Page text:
It has been a good week on the employment front for Ireland with two major companies in the Kerry Group and Paddy Power announcing expansion that will lead to almost 2000 new jobs over the coming years.
Both companies are heavily involved in sport in Ireland and their expansion can only be a positive sign for those with whom they partner.
Sport for Business was a guest of Ulster Bank at the Dublin Chamber of Commerce Annual Dinner last night and as you would expect the speeches were peppered with sporting references from the less than illustrious playing career of MC Matt Cooper at Sundays Well Rugby in Cork to Enda Kenny confiding that he may have to introduce legislation to see that Mayo finally win the Sam Maguire Cup.
The keynote speaker was Niall Fitzgerald, a Limerick native who rose to head the powerful Unilever Group and is on first name terms with kings and presidents. He spoke positively about the restored reputation of Ireland in the international marketplace and highlighted the importance of next year’s Gathering Festival as one in which business could and should work on making sure that visitors were impressed by the capacity and ability to do business in Ireland.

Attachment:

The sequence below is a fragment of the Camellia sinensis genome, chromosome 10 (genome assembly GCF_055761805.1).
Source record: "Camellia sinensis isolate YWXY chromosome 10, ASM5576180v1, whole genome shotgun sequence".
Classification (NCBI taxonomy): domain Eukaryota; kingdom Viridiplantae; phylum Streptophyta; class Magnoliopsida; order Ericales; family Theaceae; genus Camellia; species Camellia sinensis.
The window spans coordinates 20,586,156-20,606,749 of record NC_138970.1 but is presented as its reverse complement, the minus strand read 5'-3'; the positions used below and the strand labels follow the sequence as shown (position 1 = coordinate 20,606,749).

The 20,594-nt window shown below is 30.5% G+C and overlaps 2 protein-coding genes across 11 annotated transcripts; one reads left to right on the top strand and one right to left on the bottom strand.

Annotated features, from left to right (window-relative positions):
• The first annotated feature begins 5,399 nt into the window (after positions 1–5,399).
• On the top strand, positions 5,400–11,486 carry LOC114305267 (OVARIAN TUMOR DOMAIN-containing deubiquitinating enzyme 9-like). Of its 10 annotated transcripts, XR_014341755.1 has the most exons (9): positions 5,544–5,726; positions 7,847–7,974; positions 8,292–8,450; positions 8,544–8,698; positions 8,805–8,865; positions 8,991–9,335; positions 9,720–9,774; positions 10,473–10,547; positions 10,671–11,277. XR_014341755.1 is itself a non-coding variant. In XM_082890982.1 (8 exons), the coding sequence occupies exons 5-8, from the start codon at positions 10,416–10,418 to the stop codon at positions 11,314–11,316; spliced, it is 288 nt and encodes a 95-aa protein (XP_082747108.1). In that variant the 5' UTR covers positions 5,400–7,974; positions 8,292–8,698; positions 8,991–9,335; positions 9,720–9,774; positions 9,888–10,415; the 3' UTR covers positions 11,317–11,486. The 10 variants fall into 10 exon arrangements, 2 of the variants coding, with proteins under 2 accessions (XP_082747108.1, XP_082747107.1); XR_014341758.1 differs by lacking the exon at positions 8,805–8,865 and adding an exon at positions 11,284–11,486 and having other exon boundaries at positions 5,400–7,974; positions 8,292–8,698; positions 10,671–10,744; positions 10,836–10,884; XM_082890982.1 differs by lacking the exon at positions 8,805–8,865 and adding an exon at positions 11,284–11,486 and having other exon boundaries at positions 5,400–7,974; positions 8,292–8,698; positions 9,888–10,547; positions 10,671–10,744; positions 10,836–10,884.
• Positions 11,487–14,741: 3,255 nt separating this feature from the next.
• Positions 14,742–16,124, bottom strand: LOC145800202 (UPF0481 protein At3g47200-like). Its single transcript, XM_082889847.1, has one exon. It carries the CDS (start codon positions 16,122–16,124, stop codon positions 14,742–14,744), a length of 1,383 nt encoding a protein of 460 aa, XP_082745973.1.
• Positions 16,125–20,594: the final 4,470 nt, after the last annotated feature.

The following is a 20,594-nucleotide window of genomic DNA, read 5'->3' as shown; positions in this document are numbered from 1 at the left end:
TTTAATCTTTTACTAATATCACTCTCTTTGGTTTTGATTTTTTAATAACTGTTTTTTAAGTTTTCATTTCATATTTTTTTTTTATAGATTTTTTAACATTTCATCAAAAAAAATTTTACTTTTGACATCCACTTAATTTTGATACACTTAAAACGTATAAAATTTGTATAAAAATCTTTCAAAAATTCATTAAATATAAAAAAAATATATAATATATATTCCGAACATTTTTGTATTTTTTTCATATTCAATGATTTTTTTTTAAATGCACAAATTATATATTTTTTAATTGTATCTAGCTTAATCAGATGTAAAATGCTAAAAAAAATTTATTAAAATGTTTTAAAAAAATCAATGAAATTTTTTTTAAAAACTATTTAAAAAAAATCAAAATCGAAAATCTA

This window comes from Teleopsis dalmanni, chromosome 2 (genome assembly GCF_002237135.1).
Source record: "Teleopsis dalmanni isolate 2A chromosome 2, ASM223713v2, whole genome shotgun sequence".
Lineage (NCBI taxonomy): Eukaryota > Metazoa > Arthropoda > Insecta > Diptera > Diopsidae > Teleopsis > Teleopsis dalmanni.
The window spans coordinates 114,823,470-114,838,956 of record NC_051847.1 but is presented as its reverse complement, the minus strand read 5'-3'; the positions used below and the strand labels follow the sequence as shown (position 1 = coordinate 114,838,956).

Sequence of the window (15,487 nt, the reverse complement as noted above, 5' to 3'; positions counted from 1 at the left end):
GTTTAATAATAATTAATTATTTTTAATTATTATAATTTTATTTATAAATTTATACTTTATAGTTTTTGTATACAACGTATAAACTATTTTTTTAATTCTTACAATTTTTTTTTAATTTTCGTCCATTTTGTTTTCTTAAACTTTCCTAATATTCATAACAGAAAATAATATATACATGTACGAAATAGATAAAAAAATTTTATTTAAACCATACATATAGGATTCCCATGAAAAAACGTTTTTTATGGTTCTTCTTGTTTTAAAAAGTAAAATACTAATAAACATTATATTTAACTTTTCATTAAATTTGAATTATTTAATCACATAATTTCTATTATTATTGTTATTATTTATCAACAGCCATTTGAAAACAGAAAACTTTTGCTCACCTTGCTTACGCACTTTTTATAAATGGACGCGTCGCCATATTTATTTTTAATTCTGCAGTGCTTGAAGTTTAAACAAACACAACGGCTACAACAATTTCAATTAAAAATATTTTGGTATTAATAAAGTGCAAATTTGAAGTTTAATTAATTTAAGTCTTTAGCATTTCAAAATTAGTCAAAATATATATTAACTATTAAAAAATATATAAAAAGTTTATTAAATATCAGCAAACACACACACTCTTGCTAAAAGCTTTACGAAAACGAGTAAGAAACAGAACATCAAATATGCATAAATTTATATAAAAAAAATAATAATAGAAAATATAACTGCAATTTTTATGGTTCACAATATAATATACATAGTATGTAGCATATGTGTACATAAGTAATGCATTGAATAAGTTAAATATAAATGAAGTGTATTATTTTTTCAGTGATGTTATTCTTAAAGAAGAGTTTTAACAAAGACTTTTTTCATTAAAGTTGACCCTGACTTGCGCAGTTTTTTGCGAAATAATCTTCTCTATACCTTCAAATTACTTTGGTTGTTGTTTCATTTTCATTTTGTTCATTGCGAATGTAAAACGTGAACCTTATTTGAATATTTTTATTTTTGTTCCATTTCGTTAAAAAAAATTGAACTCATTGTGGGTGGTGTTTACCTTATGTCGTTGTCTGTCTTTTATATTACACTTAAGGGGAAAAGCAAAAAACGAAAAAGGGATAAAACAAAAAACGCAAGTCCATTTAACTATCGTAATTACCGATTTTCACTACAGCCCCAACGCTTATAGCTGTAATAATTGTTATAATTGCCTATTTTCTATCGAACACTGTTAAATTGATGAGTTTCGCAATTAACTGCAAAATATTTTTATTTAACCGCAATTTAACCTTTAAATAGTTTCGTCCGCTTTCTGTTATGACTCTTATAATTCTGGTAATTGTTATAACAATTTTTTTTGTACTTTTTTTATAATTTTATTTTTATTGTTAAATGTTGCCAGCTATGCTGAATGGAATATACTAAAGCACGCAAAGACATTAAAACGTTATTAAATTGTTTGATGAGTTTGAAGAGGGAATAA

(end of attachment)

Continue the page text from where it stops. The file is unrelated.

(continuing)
Israel’s efforts to attract direct investment from the diaspora community yielded a five fold better return that Ireland, in a less stable political environment and one outside of the European Union. A major opportunity awaits for those who can open dialogue and bring investment that will create jobs and return the country to a level of greater prosperity.
Sport will of course play a role in this, whether as a hook to bring people to Ireland, as a sponsorship vehicle to attract attention and entertain those whose eye has been caught, and as an expression of the ways in which business in Ireland can be seen as a socially responsible sector.
Any challenge is difficult however and while it was overall a positive week we should take note of the closure of Olhausen meats, with the loss of 160 jobs. They have been long time sponsors of GAA in Dublin, particularly in Camogie.